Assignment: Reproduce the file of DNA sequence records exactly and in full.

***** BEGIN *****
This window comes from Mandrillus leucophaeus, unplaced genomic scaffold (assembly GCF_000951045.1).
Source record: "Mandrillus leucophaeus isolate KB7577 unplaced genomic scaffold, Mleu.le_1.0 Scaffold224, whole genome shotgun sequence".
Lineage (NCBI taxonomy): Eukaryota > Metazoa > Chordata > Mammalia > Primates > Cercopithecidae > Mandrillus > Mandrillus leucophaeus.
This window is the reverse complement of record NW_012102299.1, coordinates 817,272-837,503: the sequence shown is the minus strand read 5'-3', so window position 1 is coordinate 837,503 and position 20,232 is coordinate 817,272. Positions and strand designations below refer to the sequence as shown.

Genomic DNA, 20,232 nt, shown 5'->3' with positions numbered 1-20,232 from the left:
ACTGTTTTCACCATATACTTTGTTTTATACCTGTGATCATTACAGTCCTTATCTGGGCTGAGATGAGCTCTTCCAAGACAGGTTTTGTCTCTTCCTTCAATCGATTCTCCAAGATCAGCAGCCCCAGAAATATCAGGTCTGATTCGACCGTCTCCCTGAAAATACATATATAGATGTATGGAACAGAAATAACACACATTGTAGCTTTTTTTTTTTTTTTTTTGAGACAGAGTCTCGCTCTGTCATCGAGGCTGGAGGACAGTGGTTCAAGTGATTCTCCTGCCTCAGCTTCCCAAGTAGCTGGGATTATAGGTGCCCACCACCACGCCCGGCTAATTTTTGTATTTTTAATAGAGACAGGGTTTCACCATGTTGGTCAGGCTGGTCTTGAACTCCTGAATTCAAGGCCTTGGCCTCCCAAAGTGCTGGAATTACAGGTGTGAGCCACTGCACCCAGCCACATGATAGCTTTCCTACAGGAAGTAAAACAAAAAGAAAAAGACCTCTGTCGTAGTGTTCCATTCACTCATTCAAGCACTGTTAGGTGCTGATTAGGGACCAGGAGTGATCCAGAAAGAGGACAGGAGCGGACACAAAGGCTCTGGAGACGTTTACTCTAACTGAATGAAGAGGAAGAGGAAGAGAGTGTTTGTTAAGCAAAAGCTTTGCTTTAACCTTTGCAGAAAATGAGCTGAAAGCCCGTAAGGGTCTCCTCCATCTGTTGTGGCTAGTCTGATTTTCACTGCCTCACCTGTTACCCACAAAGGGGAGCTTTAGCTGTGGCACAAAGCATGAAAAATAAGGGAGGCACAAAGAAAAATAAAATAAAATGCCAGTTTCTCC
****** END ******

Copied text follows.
This window comes from Mandrillus leucophaeus, unplaced genomic scaffold (assembly GCF_000951045.1).
Source record: "Mandrillus leucophaeus isolate KB7577 unplaced genomic scaffold, Mleu.le_1.0 Scaffold224, whole genome shotgun sequence".
Lineage (NCBI taxonomy): Eukaryota > Metazoa > Chordata > Mammalia > Primates > Cercopithecidae > Mandrillus > Mandrillus leucophaeus.
This window is the reverse complement of record NW_012102299.1, coordinates 817,272-837,503: the sequence shown is the minus strand read 5'-3', so window position 1 is coordinate 837,503 and position 20,232 is coordinate 817,272. Positions and strand designations below refer to the sequence as shown.

Genomic DNA, 20,232 nt, shown 5'->3' with positions numbered 1-20,232 from the left:
ACTGTTTTCACCATATACTTTGTTTTATACCTGTGATCATTACAGTCCTTATCTGGGCTGAGATGAGCTCTTCCAAGACAGGTTTTGTCTCTTCCTTCAATCGATTCTCCAAGATCAGCAGCCCCAGAAATATCAGGTCTGATTCGACCGTCTCCCTGAAAATACATATATAGATGTATGGAACAGAAATAACACACATTGTAGCTTTTTTTTTTTTTTTTTTGAGACAGAGTCTCGCTCTGTCATCGAGGCTGGAGGACAGTGGTTCAAGTGATTCTCCTGCCTCAGCTTCCCAAGTAGCTGGGATTATAGGTGCCCACCACCACGCCCGGCTAATTTTTGTATTTTTAATAGAGACAGGGTTTCACCATGTTGGTCAGGCTGGTCTTGAACTCCTGAATTCAAGGCCTTGGCCTCCCAAAGTGCTGGAATTACAGGTGTGAGCCACTGCACCCAGCCACATGATAGCTTTCCTACAGGAAGTAAAACAAAAAGAAAAAGACCTCTGTCGTAGTGTTCCATTCACTCATTCAAGCACTGTTAGGTGCTGATTAGGGACCAGGAGTGATCCAGAAAGAGGACAGGAGCGGACACAAAGGCTCTGGAGACGTTTACTCTAACTGAATGAAGAGGAAGAGGAAGAGAGTGTTTGTTAAGCAAAAGCTTTGCTTTAACCTTTGCAGAAAATGAGCTGAAAGCCCGTAAGGGTCTCCTCCATCTGTTGTGGCTAGTCTGATTTTCACTGCCTCACCTGTTACCCACAAAGGGGAGCTTTAGCTGTGGCACAAAGCATGAAAAATAAGGGAGGCACAAAGAAAAATAAAATAAAATGCCAGTTTCTCC